Image courtesy: Pfc. David Hauk, U.S. Army. Kandahar, Afghanistan, November 12, 2009

Thursday, May 20, 2010

Why we write

Image courtesy: The Phillips Foundation/Doug DeMark

On May 11, I accepted a 2010 Robert Novak Journalism Fellowship for The Unknown Soldiers: How the Media Celebrates American Idols and Ignores American Heroes. Several elements of the project will be completed right here on The Unknown Soldiers, which will continue to tell the personal stories of our men and women in uniform. All too often, these extraordinary Americans are brushed aside by a ratings-driven national media that has become obsessed with celebrity flavors of the month.

During my acceptance remarks at the National Press Club in Washington, D.C., I talked about the sacrifice of Maj. Megan McClung, the highest-ranking female Marine to lose her life in the Iraq war. She was killed in action on December 6, 2006, alongside Army Capt. Travis Patriquin and Spc. Vincent Pomante in Al Anbar province.

Since visiting Maj. McClung's grave at Arlington National Cemetery in January, this fallen Marine and her parents have always been in my heart. The moving words on her headstone, "Be Bold, Be Brief, Be Gone," have kept me focused during some difficult personal moments after deciding to leave CNN and launch this website. In short, warriors like Megan are the very reason why this blog exists.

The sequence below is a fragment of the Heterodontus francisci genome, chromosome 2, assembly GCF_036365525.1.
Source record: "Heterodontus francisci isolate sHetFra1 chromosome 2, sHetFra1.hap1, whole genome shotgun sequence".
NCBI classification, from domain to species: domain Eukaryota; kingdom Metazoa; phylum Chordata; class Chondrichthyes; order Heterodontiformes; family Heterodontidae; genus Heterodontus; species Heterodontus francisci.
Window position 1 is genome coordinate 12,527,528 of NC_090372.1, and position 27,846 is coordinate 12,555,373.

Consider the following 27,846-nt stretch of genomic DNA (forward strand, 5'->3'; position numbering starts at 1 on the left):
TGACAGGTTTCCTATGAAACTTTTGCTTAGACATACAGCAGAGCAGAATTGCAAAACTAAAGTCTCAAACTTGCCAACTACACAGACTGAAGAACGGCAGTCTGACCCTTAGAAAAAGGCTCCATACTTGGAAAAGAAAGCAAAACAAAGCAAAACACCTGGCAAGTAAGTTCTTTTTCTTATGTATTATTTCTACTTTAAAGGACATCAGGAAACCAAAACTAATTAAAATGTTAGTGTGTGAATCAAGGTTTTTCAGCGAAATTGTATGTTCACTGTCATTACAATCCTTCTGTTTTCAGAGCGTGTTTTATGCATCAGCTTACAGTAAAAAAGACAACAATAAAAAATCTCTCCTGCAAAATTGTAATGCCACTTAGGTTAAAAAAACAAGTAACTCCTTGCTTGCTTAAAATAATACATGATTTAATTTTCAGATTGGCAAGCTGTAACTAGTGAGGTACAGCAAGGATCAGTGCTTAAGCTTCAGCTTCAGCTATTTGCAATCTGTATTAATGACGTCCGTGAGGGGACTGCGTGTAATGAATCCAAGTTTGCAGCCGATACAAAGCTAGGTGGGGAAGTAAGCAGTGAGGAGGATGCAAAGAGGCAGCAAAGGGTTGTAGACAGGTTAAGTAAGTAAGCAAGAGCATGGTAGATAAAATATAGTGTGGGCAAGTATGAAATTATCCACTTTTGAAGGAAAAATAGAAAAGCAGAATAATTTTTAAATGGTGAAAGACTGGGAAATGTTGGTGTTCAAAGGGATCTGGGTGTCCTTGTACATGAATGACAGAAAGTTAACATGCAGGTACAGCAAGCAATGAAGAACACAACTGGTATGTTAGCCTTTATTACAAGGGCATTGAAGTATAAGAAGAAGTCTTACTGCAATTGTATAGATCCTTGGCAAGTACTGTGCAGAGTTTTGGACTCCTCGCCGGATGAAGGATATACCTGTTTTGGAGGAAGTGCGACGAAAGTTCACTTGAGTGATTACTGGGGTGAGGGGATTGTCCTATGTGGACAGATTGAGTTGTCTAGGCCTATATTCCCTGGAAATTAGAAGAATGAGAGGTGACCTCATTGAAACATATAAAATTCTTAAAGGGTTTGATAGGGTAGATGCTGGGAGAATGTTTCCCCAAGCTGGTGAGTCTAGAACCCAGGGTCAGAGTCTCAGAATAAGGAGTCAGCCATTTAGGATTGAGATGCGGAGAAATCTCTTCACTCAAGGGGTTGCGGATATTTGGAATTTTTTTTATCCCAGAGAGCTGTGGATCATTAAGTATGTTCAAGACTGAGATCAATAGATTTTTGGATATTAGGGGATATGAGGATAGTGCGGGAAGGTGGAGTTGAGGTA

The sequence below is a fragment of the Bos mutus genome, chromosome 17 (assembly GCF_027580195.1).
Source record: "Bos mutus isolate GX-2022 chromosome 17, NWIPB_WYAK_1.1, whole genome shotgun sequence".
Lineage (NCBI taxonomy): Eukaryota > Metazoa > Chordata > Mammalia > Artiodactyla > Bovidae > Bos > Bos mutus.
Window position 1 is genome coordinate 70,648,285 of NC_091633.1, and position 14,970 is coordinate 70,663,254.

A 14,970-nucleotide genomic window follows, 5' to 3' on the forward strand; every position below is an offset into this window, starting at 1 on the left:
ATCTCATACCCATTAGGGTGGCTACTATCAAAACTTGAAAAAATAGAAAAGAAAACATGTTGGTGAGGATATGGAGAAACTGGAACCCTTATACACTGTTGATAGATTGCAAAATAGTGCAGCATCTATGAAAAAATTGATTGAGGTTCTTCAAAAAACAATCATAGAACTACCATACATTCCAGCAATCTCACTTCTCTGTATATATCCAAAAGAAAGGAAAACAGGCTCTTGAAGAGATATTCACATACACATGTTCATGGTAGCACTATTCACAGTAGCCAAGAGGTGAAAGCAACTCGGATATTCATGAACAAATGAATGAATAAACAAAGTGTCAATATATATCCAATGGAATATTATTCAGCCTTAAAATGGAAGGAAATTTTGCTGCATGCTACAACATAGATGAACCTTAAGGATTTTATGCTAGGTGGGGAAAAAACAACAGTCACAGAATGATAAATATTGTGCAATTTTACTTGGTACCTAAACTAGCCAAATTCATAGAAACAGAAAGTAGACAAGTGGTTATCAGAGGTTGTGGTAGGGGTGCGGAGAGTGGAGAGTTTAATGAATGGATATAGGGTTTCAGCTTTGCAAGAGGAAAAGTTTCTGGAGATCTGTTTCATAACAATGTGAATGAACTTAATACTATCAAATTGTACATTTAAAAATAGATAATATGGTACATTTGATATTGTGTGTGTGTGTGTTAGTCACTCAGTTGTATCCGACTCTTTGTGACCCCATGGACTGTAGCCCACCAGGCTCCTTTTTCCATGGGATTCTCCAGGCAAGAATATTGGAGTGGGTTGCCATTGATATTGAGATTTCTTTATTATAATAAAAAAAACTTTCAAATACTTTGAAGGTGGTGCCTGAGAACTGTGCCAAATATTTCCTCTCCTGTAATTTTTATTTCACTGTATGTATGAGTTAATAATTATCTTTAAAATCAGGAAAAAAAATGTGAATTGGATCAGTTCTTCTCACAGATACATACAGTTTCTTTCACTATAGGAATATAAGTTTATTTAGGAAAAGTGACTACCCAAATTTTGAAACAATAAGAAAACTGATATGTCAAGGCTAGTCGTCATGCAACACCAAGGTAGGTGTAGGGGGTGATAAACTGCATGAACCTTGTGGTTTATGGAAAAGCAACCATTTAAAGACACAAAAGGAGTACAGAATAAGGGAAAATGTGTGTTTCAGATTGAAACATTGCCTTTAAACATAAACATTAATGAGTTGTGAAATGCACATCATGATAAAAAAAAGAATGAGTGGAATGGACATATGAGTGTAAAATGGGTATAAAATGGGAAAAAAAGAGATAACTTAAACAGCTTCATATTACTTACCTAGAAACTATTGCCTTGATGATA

I had the honor and privilege of telling this Marine's heroic story to former Defense Secretary Donald Rumsfeld, who was seated at the head table in front of me as I delivered an acceptance speech. As this site's readers know, The Unknown Soldiers puts our troops, who are ordered to carry out missions specified by the commander-in-chief, far above politics. Putting partisanship aside, being able to make sure the man who led the Pentagon during the first years of the wars in Afghanistan and Iraq knew about Maj. McClung's sacrifice was a special moment that I cherish. Secretary Rumsfeld listened intently to all eight Fellowship speeches, especially the three that dealt with military issues, and kindly wished me well after I left the podium.

As I said to the audience, I think the words Maj. Megan McClung lived during her 34 consequential years can inspire us all. "Be bold, Be Brief, Be Gone." Instead of embedding my speech below, I will link to it here. There is a much more important video, courtesy of MultiNational Force-West Public Affairs Office, that needs to serve as this post's humble conclusion. Rest in peace, brave Marine, and thank you for serving our nation with such bravery and distinction.

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